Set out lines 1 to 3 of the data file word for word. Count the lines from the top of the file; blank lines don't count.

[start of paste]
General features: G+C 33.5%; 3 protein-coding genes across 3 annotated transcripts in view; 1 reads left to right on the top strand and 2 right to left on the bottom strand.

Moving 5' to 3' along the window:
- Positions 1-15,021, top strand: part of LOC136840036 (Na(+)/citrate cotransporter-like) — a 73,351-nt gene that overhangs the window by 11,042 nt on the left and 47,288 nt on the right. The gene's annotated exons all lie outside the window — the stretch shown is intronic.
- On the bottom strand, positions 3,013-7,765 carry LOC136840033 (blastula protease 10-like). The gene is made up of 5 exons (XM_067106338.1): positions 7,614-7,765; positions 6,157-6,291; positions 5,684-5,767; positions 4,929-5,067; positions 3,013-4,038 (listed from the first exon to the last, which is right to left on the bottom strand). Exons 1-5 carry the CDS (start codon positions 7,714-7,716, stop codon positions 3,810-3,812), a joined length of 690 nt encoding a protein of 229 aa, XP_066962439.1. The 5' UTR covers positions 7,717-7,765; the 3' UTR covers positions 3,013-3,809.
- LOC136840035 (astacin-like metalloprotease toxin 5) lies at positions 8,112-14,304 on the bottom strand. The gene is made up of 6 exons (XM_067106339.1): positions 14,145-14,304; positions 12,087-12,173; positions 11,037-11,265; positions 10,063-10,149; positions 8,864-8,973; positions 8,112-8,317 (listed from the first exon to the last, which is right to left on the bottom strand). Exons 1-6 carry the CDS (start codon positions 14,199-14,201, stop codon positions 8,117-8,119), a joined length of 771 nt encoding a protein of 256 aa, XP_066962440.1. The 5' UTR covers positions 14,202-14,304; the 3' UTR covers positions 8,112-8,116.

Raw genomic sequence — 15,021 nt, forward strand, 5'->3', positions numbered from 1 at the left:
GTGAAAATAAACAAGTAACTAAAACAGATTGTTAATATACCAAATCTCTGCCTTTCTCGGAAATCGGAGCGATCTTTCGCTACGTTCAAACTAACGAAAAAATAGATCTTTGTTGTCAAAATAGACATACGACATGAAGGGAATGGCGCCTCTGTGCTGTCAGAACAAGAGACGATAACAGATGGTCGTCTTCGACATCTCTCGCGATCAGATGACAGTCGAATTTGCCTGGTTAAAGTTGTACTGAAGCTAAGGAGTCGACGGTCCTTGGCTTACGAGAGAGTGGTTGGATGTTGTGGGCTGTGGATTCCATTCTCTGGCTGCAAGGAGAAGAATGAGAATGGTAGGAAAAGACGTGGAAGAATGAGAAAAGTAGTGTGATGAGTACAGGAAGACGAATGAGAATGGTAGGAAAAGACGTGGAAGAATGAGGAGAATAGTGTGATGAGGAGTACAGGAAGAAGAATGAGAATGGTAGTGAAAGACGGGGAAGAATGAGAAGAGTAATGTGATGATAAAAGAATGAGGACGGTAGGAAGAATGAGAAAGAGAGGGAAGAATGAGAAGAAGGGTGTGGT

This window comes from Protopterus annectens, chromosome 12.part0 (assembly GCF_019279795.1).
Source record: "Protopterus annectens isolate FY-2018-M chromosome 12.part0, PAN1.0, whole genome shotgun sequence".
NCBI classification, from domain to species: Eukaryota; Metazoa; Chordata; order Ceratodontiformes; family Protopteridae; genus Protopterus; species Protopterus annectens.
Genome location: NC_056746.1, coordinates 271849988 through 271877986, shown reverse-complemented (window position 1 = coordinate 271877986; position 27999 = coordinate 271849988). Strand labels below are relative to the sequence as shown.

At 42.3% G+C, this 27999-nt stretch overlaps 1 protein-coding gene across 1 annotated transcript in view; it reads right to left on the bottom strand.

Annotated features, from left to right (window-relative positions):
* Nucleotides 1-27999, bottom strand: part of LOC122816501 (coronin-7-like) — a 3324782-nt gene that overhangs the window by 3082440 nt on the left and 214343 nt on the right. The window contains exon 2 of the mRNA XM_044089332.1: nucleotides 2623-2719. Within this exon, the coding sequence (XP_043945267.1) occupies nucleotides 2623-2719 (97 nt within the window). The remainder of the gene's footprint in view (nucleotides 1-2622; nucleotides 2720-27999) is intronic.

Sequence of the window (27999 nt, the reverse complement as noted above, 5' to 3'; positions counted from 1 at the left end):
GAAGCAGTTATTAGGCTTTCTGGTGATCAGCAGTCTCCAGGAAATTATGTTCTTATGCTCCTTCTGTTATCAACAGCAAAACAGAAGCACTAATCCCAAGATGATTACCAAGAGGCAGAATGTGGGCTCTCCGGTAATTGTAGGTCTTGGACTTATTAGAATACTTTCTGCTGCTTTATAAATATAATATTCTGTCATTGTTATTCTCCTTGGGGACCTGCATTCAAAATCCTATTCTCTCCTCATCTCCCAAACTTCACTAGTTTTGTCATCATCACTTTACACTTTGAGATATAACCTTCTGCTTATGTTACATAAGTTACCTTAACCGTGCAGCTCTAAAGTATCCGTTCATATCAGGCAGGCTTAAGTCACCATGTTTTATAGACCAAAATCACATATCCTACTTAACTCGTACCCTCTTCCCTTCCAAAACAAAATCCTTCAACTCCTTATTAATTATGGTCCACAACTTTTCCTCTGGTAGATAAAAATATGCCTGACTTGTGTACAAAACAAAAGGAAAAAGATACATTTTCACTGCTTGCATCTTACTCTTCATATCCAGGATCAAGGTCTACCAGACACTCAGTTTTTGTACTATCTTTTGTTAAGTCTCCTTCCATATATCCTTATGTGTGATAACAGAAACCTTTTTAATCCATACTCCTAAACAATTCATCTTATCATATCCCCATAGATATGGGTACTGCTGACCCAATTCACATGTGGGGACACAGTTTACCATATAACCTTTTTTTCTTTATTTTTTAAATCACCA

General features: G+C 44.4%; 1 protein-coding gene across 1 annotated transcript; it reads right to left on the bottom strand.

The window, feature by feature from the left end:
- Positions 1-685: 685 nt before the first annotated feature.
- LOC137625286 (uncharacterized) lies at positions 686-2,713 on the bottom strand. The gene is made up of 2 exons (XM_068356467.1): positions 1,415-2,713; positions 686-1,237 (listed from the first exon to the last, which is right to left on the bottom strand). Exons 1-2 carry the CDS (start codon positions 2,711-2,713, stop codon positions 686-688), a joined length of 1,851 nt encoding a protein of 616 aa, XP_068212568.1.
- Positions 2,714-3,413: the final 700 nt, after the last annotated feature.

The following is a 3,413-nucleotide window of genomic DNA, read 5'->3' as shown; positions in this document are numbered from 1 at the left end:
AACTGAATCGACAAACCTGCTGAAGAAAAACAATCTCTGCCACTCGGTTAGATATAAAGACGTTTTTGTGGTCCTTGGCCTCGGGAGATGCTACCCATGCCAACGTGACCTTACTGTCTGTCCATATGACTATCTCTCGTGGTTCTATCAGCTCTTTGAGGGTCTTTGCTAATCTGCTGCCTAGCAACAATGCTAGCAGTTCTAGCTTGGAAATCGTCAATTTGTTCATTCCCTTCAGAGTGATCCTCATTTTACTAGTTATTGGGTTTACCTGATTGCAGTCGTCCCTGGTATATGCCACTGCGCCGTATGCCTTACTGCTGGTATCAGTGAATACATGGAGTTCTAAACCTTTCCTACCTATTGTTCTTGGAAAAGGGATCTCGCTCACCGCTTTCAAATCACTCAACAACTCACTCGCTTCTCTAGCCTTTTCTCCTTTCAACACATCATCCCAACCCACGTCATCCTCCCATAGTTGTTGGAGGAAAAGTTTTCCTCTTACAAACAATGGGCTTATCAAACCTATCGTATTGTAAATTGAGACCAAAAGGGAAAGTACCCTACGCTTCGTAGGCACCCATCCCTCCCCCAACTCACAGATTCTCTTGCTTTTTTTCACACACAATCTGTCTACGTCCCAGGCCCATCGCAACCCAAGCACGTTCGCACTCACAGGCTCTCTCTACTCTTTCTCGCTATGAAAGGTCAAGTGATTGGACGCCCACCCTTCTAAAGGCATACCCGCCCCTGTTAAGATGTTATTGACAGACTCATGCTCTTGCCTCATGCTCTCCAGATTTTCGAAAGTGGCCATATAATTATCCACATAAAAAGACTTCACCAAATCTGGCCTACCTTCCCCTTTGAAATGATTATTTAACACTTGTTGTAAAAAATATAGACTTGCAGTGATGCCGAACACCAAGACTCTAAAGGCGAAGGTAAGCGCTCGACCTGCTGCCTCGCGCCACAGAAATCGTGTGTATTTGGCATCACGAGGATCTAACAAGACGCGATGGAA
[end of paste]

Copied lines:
General features: G+C 33.5%; 3 protein-coding genes across 3 annotated transcripts in view; 1 reads left to right on the top strand and 2 right to left on the bottom strand.

Moving 5' to 3' along the window:
- Positions 1-15,021, top strand: part of LOC136840036 (Na(+)/citrate cotransporter-like) — a 73,351-nt gene that overhangs the window by 11,042 nt on the left and 47,288 nt on the right. The gene's annotated exons all lie outside the window — the stretch shown is intronic.